Since it is uncommon for personal injury cases to make it to trial, chances are good that your car accident claim will end in a settlement. The at-fault driver’s car insurance company will likely foot the bill for your injuries, not the defendant. Insurance companies are notorious for making quick settlement offers to injured victims, usually for much less than car accident claims are worth.
You do not have to accept the insurance company’s initial offer. Your car accident lawyer will negotiate with the insurance company to make sure your settlement is fair. If negotiations are no successful, your case may go to trial, but it is still likely that your car accident claim will end in a settlement.
How Many Car Accident Claims End in a Settlement?
The Bureau of Justice Statistics reports that approximately 96% of personal injury cases (“torts”) end in a settlement. Insurance companies usually push injured victims to accept settlement offers soon after car accidents happen. This is because:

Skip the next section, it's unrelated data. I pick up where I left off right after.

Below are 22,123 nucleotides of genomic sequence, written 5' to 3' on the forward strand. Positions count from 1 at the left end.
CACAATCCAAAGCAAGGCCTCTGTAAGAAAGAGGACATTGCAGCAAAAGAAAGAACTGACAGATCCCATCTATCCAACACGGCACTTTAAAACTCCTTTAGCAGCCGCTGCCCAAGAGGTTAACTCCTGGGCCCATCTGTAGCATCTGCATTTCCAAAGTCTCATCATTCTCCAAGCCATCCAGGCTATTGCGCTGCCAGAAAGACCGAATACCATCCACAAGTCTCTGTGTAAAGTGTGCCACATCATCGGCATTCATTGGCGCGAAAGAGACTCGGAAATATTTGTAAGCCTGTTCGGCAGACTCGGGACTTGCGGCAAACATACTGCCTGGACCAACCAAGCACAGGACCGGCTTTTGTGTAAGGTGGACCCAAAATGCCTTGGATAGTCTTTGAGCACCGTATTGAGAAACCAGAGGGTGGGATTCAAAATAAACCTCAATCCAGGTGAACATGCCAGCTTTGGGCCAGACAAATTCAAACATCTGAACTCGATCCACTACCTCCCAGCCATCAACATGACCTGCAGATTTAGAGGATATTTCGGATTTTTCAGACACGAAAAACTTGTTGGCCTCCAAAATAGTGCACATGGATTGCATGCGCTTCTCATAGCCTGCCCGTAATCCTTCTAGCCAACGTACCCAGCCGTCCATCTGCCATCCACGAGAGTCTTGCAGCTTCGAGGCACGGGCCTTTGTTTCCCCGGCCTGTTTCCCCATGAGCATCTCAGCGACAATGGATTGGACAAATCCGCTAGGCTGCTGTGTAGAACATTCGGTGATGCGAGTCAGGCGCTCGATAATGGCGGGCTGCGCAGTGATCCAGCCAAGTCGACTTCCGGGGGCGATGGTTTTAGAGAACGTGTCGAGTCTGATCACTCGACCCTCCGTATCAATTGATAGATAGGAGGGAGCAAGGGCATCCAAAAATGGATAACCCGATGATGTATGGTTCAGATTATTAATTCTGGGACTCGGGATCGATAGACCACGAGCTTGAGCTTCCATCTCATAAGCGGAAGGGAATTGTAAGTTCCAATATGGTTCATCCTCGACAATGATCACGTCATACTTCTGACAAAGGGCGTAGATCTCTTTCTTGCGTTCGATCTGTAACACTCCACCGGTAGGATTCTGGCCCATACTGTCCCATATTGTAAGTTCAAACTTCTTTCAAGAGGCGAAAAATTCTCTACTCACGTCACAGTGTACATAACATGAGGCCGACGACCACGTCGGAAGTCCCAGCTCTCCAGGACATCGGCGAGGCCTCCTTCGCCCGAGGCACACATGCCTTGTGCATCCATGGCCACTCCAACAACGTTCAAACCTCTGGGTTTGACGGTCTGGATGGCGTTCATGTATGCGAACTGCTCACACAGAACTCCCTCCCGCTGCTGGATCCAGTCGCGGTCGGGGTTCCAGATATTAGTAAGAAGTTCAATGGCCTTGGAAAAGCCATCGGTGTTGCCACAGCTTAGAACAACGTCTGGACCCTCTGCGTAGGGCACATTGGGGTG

- Payouts are usually substantially lower when quick settlement agreements are reached.
- Trials involving car accident cases are not predictable. The insurance company could be ordered to pay substantially more if the case goes before a jury.
- Car accident litigation is expensive. When you include expenses for expert witnesses, court costs, depositions, and travel, costs can skyrocket.
Should You Accept a Car Accident Settlement?
If you have been injured in a car accident, it’s important to talk to an experienced car accident lawyer before you accept a settlement offer. Your lawyer will calculate your economic and non-economic damages to determine the approximate value of your case. Your car accident attorney will take into account all of your medical expenses, lost income, rehabilitation costs, and pain and suffering to estimate what a fair settlement will be.
The lawyer can also explain the importance of reaching “maximum medical improvement” before you accept a settlement. In a car accident insurance claim or lawsuit, maximum medical improvement (MMI) means: